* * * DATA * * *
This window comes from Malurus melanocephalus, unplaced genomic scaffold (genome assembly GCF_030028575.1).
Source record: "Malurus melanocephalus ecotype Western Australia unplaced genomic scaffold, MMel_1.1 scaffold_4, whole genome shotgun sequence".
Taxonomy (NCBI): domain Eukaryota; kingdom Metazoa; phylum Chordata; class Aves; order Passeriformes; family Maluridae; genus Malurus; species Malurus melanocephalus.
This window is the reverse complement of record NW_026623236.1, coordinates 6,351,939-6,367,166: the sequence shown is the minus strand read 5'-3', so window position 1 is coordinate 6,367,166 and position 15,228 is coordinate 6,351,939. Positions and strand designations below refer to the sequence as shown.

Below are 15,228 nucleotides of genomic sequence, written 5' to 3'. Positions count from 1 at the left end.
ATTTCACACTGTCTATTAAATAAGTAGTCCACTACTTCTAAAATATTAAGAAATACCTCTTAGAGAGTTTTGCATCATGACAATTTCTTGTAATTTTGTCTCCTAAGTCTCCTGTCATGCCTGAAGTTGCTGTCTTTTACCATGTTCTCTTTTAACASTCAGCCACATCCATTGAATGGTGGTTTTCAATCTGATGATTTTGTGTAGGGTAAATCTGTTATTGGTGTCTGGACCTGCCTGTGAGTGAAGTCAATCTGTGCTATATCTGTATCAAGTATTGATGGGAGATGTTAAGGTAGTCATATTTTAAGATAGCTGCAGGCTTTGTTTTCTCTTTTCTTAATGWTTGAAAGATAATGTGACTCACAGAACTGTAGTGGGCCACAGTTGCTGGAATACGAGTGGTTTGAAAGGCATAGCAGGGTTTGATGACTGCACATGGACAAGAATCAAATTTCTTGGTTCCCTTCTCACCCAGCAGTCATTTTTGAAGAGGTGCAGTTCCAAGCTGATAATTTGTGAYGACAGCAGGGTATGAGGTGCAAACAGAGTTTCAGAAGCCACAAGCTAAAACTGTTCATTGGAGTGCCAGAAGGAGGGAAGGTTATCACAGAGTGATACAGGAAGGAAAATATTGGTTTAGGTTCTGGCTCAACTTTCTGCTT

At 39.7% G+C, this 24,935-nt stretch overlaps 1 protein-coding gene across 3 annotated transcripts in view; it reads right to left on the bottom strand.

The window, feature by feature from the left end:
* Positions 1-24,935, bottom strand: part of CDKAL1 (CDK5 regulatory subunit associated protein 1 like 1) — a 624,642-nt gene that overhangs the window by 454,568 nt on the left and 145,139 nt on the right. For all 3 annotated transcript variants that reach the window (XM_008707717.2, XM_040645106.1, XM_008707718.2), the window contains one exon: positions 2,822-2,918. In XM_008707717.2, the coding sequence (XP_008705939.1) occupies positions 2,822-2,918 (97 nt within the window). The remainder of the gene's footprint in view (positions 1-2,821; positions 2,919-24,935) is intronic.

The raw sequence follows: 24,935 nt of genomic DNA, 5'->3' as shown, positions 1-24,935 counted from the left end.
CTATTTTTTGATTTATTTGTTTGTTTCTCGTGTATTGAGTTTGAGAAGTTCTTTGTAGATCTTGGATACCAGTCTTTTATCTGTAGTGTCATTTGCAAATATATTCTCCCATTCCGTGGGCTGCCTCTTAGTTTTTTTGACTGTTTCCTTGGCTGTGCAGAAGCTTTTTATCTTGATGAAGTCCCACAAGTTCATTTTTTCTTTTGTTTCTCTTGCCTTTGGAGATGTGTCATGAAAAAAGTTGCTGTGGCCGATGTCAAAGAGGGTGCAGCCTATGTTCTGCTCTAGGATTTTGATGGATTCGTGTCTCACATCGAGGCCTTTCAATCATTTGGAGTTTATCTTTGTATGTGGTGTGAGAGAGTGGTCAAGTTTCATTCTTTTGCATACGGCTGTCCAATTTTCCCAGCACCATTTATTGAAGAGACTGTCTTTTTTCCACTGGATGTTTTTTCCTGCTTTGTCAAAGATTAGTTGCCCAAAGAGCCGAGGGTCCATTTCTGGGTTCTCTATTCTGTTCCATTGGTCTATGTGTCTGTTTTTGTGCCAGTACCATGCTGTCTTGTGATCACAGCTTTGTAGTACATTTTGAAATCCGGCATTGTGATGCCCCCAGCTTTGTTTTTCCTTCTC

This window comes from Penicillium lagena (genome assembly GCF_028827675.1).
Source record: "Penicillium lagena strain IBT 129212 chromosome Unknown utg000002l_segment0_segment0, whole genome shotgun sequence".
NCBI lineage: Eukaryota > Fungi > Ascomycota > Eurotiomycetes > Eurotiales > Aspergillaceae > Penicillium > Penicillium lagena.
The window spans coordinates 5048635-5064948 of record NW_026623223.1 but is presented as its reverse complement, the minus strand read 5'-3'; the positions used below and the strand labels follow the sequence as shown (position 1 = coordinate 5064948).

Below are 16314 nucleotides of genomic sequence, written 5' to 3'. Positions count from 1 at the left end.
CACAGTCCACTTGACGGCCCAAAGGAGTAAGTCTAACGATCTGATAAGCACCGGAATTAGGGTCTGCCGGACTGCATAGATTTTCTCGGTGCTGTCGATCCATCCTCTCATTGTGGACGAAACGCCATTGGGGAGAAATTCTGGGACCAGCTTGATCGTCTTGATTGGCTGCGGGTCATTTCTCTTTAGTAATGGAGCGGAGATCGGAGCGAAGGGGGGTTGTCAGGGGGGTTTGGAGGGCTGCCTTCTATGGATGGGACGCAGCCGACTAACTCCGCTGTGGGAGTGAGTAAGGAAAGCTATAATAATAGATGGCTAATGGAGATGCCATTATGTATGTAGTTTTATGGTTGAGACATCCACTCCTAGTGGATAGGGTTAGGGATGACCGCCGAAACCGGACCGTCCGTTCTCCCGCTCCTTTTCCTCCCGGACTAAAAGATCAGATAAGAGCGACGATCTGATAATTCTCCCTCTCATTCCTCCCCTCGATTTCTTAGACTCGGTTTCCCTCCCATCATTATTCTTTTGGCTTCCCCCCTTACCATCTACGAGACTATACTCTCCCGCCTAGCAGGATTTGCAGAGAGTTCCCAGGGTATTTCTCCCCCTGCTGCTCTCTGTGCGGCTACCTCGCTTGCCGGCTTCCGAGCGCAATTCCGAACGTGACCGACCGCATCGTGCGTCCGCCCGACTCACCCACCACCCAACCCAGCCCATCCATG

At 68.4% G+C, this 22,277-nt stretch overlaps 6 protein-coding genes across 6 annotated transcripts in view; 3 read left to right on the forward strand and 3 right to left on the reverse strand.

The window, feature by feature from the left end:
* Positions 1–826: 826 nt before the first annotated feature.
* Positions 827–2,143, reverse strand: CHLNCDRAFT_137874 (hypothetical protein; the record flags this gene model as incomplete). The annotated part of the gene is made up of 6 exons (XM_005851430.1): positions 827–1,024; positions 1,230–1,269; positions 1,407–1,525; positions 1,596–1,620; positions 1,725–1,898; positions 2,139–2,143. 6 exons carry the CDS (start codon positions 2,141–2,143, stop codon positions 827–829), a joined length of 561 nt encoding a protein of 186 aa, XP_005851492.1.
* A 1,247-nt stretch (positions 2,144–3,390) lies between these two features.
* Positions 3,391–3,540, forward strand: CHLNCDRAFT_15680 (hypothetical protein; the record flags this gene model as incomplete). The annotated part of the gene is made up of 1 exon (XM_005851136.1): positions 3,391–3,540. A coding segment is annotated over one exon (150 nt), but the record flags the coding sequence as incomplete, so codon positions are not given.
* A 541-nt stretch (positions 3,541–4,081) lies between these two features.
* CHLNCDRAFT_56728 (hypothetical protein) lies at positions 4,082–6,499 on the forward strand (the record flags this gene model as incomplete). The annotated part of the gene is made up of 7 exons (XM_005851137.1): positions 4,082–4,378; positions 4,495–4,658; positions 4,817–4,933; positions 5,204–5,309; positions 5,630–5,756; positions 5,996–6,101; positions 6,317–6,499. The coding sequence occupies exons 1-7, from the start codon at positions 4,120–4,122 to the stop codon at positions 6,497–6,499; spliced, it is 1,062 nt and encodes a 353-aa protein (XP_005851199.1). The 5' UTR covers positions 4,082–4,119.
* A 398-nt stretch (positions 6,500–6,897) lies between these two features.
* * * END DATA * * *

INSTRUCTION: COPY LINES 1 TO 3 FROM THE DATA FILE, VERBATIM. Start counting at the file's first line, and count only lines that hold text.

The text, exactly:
This window comes from Malurus melanocephalus, unplaced genomic scaffold (genome assembly GCF_030028575.1).
Source record: "Malurus melanocephalus ecotype Western Australia unplaced genomic scaffold, MMel_1.1 scaffold_4, whole genome shotgun sequence".
Taxonomy (NCBI): domain Eukaryota; kingdom Metazoa; phylum Chordata; class Aves; order Passeriformes; family Maluridae; genus Malurus; species Malurus melanocephalus.